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CAAWS – CAAWS is proud to present our Impact Report for 2018-2019, representing one of the most substantial years of growth in the organization’s 39-year history. 

Flip through to see how we’re moving the Canadian sport system forward when it comes to gender equity!

Read the report!
How can you #ChampionChange with CAAWS? 
  • Are you a researcher with an interest in girls and women in sport and/or in equity, diversity and inclusion? We’ve just launched a call for members for our new Impact Research Committee. Submissions are due September 23. Read more here

  • Did you miss our Power of Positive Coaching webinar in April? Did you love it and want to learn more? To celebrate National Coaches Week, Jane King is back on September 19 with another webinar about positive coaching practices that are fundamental to keeping girls in sport. Register here!   

  • We’re excited to announce the names of the talented group of advisors who will be contributing to the development of our new Gender Equity Playbook for sport organizations. Read more about our advisory committee!  

  • Our grant applications for this year will open on October 11 – International Day of the Girl! Stay tuned for more information about eligibility criteria.  

  • Looking for a theme that will get people excited for your Annual General Meeting? Focus on gender equity and book a CAAWS workshop! Choose from a variety of topics such as boardroom best practices, long-term athlete development, or LGBTQI2S inclusion. Email to learn more.  


What’s catching our eye this month?

Photo: Alana Paterson

Vancouver-based photographer Alana Paterson was shocked to discover that while forty percent of all athletes in the United States are women, only four percent of media coverage is focused on women’s sport.

“Seeing [role models] on TV, in media, posters, whatever, does phenomenal things for keeping girls in sports. It does phenomenal things for keeping boys in sports, too. It’s just taken for granted because they’ve always seen that, that’s just part of their culture.” – Alana Paterson

In her latest project, named ‘Title IX’ after the 1972 US law that bans gender discrimination in federally funded sport, Paterson strives to mimic the style of sports photography in the 80s and 90s. Her photographs, shot on film, include portraits and action shots of girls from 14 junior and college hockey teams across the US and Canada.

See more from ‘Title IX’

Celebrating organizations that #ChampionChange

Photo: Hampton Ladies Triathlon

The Hampton Ladies Triathlon, organized by Fundy Sports and Tourism, started eleven years ago with just 36 participants competing in a race with no set distances. This year, over 300 women competed in a 400-metre swim, 20-kilometre bike, and a 5-kilometre run, making the event one of the most-attended triathlons in the Maritimes.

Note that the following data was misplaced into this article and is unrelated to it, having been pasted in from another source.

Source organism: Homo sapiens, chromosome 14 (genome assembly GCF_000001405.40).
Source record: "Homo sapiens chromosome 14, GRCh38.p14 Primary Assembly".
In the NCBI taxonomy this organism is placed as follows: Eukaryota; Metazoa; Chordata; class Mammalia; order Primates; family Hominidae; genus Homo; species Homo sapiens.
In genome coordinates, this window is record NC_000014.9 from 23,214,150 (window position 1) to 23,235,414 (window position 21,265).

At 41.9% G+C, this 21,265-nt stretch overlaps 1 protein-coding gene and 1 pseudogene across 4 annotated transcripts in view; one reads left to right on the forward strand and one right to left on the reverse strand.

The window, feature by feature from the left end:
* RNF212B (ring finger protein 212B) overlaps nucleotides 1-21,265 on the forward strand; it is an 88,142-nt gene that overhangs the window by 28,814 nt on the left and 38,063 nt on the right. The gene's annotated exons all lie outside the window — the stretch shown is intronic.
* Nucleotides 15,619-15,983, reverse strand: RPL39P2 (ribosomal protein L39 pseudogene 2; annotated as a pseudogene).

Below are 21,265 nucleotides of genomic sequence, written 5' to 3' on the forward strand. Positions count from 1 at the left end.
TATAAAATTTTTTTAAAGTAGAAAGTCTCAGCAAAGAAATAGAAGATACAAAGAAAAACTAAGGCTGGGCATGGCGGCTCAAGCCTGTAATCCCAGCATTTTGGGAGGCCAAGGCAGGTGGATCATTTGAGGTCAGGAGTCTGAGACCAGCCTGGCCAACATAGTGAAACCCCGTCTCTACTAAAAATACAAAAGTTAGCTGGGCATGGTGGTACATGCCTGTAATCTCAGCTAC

The race has taken on a life and culture of its own, with the participants actively supporting one another in an environment that is welcoming and non-judgmental – an expectation intentionally set with the volunteers. The organizers strive to build trusting relationships and an active dialogue with the participants. They also try to add something new to the program each year to keep people coming back – this year, they hosted a “Pasta Party” dinner and panel event with guest speakers the night before the race.

Participants of all skill levels and body types are made to feel welcome, and those who might not feel comfortable competing in another event find a sense of community in this race that makes the program unique and valuable.


Get the Edge
Research that drives us forward

As many clubs and coaches gear up for a new season to start in September, now is a great time to reflect on how to design a sport or physical activity environment where women and girls can meaningfully and safely participate.

There are a variety of reasons why women and girls choose to whether to participate in sport. One model for understanding this concept is a social-ecological model (below). 

Our resource “Actively Engaging Women and Girls” provides detailed recommendations for how sport and physical activity providers can account for some of these factors and enhance the long-term development of their athletes. 

Check out our variety of one-page guides, including:

Learn more about LTAD for women and girls!
Congratulations to…
  • Sue Hylland, who was named the new Federal Government Representative to the Coaching Association of Canada’s Board of Directors.
  • Jessica Rogue, who became the first Canadian woman to join the bench of an NBA team earlier this month when she spent a week as a guest coach with the Sacramento Kings.
  • Shirley Cameron, who was inducted into the Alberta Hockey Hall of Fame as a player, coach, and builder of women’s hockey.
  • Canadian Olympic Committee President Tricia Smith, who was elected to the Pam American Games Sports Executive Committee.
  • Leah MacNab, who was named the Managing Director of NBA Canada.
  • Andrea Shaw, who was named to the Own The Podium Board of Directors.
  • Carey Calder, who was named Chief Executive Officer of The Aboriginal Sport Circle.